Cyberpunk’s Night City is as murky as neon-soaked dystopias get. Ruled by corrupt corporations who earn a living exploiting their workforce, for many of its denizens there’s only one way to survive 2077’s brutality – by becoming the stuff of criminal legend.
Be it making it big as a street racer or pulling off that legendary heist, one dream unites this cybernetically-enhanced populace: burning out in a blaze of gunfire and glory. Why? Because in Night City’s deadly dystopia life is harsh and fleeting, but legends never die.
You might wonder what experience CD Projekt Red, the acclaimed Polish studio behind the Witcher series has with such nightmarish capitalist dystopias. Yet for many of its 500 plus employees, they’re arguably living in one. In the eight years it’s taken to develop Cyberpunk 2077, this highly anticipated title has made headlines for its gruelling mandatory work hours, with its largely unsung creators forced to crunch six day weeks in the run-up to release.
- READ MORE: ‘Cyberpunk 2077’ co-creator Mike Pondsmith: “‘Cyberpunk’ is a warning, not an aspiration”
Much like Night City’s desperate residents then, it feels as though CD Projekt Red are also striving to burn out in their own blaze of glory – wanting to be a part of a job that goes down in history.
If the questionable working practices behind it didn’t taint one of the medium’s most anticipated releases, the journey to Cyberpunk’s launch has also found itself embroiled in another controversy – allegations of transphobia. Thanks to a series of questionable tweets and controversial in-game adverts, it’s fair to say that CD Projekt Red’s attitude to the trans community has been less than enlightened.
Just when the world thought that they could begin to enjoy this game in peace, the developer recently threatened a swift take down notice for anyone who receives Cyberpunk early and dares to excitedly share footage online. At this point then, it seems CD Projekt Red has become the living embodiment of everything Night City has to offer – both a team of fame-hungry mercs and the kind of overbearing corporate entity its fictional protagonists tirelessly fight against.
Remember when video games were just fun and didn’t cause online culture wars? Ah, simpler times. Still, on the plus side, it looks like CD Projekt Red’s first-hand experience of corporate cynicism has paid off – because 2077’s deadly dystopia feels nothing short of authentic. Despite all the headache-inducing discourse surrounding Cyberpunk 2077, make no mistake – this is an incredibly well-crafted video game. From the sheer number of unique citizens wandering Night City’s neon-soaked streets to the Hollywood-quality script, Cyberpunk 2077 is a momentous, if flawed, achievement.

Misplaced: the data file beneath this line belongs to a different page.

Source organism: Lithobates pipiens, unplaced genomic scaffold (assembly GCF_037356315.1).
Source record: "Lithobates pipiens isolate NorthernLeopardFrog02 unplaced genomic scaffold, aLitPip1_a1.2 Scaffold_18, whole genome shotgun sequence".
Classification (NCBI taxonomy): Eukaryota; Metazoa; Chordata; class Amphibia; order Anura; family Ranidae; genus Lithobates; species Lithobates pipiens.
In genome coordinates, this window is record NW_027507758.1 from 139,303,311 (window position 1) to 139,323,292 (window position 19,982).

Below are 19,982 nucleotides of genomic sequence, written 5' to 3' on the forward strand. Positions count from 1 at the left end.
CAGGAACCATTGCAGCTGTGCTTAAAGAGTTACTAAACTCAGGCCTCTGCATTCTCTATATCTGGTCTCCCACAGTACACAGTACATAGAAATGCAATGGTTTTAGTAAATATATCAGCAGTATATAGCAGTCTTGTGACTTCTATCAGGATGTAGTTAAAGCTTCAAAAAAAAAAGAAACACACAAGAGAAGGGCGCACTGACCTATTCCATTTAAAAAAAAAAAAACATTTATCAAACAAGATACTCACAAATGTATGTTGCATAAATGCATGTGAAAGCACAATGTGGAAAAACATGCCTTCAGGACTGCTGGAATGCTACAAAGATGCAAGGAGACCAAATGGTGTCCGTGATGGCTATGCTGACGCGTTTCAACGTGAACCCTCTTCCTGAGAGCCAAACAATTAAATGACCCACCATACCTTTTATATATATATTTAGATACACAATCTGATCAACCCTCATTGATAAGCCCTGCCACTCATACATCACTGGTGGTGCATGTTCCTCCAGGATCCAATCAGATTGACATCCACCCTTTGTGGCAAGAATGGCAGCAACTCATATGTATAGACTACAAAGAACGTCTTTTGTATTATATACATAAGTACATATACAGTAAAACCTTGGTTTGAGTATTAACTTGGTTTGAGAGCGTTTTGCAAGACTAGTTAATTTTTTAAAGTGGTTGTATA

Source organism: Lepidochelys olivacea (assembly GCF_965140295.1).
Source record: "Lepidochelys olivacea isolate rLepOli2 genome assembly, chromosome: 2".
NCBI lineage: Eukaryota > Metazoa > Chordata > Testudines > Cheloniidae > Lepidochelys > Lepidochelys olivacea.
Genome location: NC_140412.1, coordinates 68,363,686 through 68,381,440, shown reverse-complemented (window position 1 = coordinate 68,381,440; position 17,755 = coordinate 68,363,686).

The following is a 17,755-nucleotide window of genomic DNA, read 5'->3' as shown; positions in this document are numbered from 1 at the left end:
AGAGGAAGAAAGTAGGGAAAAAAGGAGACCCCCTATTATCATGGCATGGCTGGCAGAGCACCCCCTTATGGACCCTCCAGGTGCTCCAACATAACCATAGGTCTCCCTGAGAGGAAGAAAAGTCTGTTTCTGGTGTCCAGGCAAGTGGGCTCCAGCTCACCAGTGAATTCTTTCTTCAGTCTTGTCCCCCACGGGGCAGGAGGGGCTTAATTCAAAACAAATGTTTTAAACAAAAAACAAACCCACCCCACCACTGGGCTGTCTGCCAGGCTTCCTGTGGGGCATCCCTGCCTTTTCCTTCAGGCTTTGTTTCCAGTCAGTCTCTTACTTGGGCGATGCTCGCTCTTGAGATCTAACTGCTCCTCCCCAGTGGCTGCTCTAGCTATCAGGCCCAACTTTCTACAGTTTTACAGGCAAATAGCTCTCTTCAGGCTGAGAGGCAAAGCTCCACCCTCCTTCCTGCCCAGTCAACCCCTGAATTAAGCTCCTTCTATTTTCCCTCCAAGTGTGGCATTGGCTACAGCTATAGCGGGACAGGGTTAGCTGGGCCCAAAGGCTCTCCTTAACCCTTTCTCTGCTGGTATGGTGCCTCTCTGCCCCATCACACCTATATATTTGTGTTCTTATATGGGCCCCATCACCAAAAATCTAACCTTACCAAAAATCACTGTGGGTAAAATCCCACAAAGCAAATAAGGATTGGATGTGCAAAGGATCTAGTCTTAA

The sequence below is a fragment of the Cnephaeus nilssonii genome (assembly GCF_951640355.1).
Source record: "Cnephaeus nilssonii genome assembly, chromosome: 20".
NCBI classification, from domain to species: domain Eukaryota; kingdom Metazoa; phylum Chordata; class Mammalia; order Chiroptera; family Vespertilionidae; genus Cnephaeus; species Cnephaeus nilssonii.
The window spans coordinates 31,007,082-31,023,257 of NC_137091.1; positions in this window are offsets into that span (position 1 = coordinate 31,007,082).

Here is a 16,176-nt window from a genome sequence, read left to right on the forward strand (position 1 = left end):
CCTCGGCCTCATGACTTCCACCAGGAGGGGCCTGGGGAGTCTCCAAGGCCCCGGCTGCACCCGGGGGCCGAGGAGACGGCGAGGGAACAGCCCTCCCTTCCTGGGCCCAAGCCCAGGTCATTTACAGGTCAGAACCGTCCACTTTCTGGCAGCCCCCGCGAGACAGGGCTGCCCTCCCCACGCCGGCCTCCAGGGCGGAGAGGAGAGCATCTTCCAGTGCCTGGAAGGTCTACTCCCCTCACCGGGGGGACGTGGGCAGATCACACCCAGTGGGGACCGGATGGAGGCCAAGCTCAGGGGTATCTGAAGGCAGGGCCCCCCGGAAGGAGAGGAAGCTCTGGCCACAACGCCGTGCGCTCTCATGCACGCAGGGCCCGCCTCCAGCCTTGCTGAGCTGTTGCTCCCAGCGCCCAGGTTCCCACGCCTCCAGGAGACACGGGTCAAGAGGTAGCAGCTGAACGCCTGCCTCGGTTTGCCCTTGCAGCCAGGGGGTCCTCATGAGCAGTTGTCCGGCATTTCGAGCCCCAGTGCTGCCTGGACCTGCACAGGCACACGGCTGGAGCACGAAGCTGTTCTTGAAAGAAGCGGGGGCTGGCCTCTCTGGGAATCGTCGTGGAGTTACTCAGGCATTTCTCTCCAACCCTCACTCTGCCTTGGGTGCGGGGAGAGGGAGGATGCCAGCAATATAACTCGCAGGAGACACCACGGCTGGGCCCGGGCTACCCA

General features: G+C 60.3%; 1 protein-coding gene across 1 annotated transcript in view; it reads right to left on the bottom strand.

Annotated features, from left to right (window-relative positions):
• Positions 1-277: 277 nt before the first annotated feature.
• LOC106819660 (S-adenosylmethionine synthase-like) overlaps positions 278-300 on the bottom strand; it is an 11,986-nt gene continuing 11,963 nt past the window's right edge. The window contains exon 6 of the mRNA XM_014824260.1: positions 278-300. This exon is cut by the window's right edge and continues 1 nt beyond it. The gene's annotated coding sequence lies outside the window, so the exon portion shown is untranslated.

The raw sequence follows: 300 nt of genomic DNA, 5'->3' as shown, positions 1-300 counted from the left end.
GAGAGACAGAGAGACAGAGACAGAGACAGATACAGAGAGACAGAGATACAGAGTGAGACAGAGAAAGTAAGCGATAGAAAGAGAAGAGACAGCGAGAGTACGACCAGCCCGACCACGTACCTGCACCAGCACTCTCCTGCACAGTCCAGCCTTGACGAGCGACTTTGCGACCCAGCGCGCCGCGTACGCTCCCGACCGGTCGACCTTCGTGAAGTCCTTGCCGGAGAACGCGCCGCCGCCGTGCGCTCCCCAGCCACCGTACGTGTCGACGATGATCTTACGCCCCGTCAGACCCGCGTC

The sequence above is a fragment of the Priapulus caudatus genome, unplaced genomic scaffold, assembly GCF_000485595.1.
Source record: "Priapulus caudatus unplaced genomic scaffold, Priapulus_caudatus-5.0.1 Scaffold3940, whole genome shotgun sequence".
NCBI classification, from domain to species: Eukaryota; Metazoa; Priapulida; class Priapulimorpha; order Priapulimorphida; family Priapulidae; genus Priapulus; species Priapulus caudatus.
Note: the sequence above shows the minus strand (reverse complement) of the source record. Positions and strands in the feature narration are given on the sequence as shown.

The game is simultaneously a bug-ridden mess, a best-in-class interactive narrative experience and an impressive, if familiar-feeling, shooter – yet it’s consistently worth your time. After pouring 40 hours into the final product, what surprised me most about Cyberpunk is that this Blade Runner-inspired opus isn’t quite as mean-spirited as you may expect.
Underneath CD Projekt Red’s edgy, transphobic marketing lies a game with surprising heart, held together by phenomenal characters, a brilliant sense of place and some of the best role playing I’ve ever experienced in a virtual world.
Cyberpunk wastes no time in letting you make your mark on its murky metropolis. Throwing you straight into an impressively detailed character creator, unlike the unchangeable Geralt of Rivea, CD Projekt Red’s latest lets you create your own futuristic avatar.
From tweaking your outlaw’s eye size to pondering which of the 39 hairstyles you want to rock, it’s immediately clear that protagonist ’V’ is going to be your character. And that’s before you even get to picking your avatar’s background, adjust the size of their virtual genitalia or assign their skill points. Yes, you read that correctly, customisable genitalia. Next gen has finally arrived.
Interestingly, despite the recent accusations of transphobia, it’s worth noting that Cyberpunk is one of the few games where you can actually create a trans protagonist of your own – and even if some of the representation is arguably problematic, this still feels like an important (if imperfect) step forward for the medium.
What impressed me most about Cyberpunk is that the many choices you’ll be making for your character here that aren’t just aesthetic. Players will want to pick their character’s background just as carefully as their dick size, because depending on which of the three origin stories you select (nomad, streetkid or corpo) you’ll find yourself playing an entirely different prologue.
It’s the first sign that unlike many of its RPG peers, in Cyberpunk your choices genuinely matter. While it might not revolutionise open world gameplay as such, Cyberpunk consistently wows with the variety and depth of its dialogue choices. Whether it’s the small conversation divergences that genuinely affect your relationships with those around you, to the accidental dialogue choice that fundamentally alters the way you and your partners in crime approach the next mission, where Cyberpunk really feels ‘next gen’ is in the wide range of options it gives you in its role playing.
Still, despite all the potential to mould Night City and its inhabitants around you, the first six hours of Cyberpunk are a surprisingly linear affair. While there are elements of freeform exploration and a smattering of side missions, what essentially serves as Cyberpunk’s prologue has more in common with a tightly scripted Call Of Duty campaign than the vast world you’d expect. Yet, even early on, it’s clear that this is a story that will keep you engrossed. Why? Because of its surprisingly brilliant dialogue.
When I first saw Cyberpunk demoed at Gamescom 2017, the characters lines elicited more cringes than looks of awe. Coming from the same writers behind the visionary The Witcher 3, expectations were high – yet, this early chatter felt like listening to a 15-year-old repeating all the swear words they’d overheard in the playground.